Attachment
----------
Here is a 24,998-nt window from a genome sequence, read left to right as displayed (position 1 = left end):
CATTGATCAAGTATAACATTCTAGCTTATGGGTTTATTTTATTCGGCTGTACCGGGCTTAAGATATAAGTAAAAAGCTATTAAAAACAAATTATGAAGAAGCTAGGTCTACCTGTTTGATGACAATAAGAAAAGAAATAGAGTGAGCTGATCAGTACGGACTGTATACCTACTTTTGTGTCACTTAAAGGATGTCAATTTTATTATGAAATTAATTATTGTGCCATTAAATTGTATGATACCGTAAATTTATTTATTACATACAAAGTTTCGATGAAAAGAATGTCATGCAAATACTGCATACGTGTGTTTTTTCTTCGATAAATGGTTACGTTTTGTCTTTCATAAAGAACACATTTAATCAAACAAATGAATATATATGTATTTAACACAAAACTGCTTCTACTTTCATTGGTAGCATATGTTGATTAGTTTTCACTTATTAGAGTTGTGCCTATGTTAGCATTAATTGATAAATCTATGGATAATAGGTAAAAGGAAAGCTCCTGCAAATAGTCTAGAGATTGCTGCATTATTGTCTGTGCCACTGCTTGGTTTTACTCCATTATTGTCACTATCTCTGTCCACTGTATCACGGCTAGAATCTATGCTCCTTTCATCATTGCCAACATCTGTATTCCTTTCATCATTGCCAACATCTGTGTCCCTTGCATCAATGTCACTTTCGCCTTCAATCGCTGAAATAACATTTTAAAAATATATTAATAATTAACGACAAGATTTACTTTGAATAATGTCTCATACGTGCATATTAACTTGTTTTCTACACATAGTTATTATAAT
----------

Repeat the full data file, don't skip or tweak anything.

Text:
Here is a 24,998-nt window from a genome sequence, read left to right as displayed (position 1 = left end):
CATTGATCAAGTATAACATTCTAGCTTATGGGTTTATTTTATTCGGCTGTACCGGGCTTAAGATATAAGTAAAAAGCTATTAAAAACAAATTATGAAGAAGCTAGGTCTACCTGTTTGATGACAATAAGAAAAGAAATAGAGTGAGCTGATCAGTACGGACTGTATACCTACTTTTGTGTCACTTAAAGGATGTCAATTTTATTATGAAATTAATTATTGTGCCATTAAATTGTATGATACCGTAAATTTATTTATTACATACAAAGTTTCGATGAAAAGAATGTCATGCAAATACTGCATACGTGTGTTTTTTCTTCGATAAATGGTTACGTTTTGTCTTTCATAAAGAACACATTTAATCAAACAAATGAATATATATGTATTTAACACAAAACTGCTTCTACTTTCATTGGTAGCATATGTTGATTAGTTTTCACTTATTAGAGTTGTGCCTATGTTAGCATTAATTGATAAATCTATGGATAATAGGTAAAAGGAAAGCTCCTGCAAATAGTCTAGAGATTGCTGCATTATTGTCTGTGCCACTGCTTGGTTTTACTCCATTATTGTCACTATCTCTGTCCACTGTATCACGGCTAGAATCTATGCTCCTTTCATCATTGCCAACATCTGTATTCCTTTCATCATTGCCAACATCTGTGTCCCTTGCATCAATGTCACTTTCGCCTTCAATCGCTGAAATAACATTTTAAAAATATATTAATAATTAACGACAAGATTTACTTTGAATAATGTCTCATACGTGCATATTAACTTGTTTTCTACACATAGTTATTATAAT